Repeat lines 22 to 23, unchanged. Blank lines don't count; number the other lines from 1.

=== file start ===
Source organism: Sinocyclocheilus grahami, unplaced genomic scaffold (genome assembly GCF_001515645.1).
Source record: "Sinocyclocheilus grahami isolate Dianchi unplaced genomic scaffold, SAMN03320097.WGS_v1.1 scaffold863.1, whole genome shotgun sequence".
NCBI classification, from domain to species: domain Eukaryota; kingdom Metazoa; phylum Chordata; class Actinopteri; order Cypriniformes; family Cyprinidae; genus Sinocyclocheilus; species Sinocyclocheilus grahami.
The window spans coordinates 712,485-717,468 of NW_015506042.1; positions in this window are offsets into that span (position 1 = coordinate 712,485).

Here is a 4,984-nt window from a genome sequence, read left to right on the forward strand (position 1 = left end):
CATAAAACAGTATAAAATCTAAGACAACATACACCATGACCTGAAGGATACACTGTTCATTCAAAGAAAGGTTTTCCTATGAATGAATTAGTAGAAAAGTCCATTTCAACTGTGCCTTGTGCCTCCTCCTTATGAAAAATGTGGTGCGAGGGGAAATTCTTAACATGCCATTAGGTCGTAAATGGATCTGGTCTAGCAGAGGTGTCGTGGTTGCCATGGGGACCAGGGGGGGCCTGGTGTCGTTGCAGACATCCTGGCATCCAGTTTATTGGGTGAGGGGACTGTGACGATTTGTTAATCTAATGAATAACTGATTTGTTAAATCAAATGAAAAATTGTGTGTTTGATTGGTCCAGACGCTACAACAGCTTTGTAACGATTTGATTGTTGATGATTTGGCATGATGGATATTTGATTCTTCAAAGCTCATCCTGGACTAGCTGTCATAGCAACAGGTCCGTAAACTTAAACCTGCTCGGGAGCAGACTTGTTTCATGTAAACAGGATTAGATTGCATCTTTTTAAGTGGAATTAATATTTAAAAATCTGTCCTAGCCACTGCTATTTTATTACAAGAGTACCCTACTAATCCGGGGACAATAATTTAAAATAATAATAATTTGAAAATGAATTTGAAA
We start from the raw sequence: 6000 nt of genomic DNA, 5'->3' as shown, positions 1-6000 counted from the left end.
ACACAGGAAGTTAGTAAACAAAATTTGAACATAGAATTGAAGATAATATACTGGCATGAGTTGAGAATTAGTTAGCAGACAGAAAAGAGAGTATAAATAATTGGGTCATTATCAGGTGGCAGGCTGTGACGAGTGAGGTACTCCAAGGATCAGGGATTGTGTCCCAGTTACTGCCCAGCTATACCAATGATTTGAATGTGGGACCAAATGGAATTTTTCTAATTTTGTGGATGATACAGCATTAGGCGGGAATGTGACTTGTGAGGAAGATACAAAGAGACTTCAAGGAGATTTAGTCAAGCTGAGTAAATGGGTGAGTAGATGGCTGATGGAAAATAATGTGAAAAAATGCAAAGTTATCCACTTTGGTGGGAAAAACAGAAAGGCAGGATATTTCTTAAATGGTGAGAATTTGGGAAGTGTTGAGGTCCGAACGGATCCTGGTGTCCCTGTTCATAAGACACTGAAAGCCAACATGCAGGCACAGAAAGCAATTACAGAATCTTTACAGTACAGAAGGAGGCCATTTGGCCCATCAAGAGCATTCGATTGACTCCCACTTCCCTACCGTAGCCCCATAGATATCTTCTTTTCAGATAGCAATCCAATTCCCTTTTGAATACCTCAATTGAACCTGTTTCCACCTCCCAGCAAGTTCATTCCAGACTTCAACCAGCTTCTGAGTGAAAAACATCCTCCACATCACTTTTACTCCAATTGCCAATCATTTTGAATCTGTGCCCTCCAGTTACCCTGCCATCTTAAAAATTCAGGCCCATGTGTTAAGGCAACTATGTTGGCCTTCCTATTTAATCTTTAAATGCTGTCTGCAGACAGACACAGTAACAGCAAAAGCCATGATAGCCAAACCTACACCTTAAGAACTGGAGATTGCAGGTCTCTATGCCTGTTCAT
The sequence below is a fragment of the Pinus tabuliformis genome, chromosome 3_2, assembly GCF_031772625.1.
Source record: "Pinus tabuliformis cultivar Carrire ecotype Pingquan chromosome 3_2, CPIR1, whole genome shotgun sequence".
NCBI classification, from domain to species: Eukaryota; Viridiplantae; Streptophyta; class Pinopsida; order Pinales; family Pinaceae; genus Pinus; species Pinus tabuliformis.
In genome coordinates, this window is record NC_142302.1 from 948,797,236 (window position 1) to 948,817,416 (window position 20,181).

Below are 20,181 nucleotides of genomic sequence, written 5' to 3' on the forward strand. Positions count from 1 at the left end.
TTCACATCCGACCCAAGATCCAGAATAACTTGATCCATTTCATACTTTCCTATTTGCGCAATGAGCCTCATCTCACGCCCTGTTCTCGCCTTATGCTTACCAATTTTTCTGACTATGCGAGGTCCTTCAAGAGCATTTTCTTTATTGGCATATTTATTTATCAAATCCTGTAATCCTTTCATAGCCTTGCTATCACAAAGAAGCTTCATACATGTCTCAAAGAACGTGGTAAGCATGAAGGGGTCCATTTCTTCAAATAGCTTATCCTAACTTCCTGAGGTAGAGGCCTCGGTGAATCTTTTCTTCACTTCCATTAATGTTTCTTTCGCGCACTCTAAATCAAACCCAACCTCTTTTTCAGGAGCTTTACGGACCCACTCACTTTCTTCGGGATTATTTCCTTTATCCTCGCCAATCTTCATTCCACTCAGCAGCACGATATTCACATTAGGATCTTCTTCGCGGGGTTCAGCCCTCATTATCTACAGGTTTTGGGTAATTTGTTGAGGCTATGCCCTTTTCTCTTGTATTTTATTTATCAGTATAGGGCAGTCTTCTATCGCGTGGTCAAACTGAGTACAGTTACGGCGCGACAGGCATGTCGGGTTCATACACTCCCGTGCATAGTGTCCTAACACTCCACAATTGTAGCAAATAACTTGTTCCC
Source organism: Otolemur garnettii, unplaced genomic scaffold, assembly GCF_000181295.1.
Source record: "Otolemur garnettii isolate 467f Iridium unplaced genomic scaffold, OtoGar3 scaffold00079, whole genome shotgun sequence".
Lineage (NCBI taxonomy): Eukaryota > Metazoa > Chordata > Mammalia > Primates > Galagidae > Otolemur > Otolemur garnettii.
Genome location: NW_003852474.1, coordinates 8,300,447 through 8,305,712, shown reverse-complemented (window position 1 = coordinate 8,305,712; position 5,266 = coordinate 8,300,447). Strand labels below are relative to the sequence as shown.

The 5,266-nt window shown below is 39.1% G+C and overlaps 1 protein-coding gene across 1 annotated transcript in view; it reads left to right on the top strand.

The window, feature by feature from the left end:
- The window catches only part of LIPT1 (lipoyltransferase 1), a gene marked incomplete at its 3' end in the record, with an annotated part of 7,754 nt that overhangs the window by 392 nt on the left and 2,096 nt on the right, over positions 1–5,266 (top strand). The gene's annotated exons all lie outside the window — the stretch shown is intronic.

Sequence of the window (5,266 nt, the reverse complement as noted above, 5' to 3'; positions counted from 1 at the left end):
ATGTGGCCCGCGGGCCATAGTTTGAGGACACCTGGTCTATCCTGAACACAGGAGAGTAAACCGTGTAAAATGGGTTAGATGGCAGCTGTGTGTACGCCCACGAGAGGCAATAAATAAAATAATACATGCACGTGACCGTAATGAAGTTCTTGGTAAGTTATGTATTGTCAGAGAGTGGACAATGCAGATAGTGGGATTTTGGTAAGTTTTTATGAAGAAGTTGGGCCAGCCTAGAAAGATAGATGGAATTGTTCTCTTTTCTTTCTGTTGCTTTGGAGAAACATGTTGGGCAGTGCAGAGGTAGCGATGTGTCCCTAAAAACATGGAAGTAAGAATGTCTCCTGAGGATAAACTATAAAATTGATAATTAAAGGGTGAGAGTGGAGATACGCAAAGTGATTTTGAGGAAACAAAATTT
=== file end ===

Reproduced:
Sequence of the window (5,266 nt, the reverse complement as noted above, 5' to 3'; positions counted from 1 at the left end):
ATGTGGCCCGCGGGCCATAGTTTGAGGACACCTGGTCTATCCTGAACACAGGAGAGTAAACCGTGTAAAATGGGTTAGATGGCAGCTGTGTGTACGCCCACGAGAGGCAATAAATAAAATAATACATGCACGTGACCGTAATGAAGTTCTTGGTAAGTTATGTATTGTCAGAGAGTGGACAATGCAGATAGTGGGATTTTGGTAAGTTTTTATGAAGAAGTTGGGCCAGCCTAGAAAGATAGATGGAATTGTTCTCTTTTCTTTCTGTTGCTTTGGAGAAACATGTTGGGCAGTGCAGAGGTAGCGATGTGTCCCTAAAAACATGGAAGTAAGAATGTCTCCTGAGGATAAACTATAAAATTGATAATTAAAGGGTGAGAGTGGAGATACGCAAAGTGATTTTGAGGAAACAAAATTT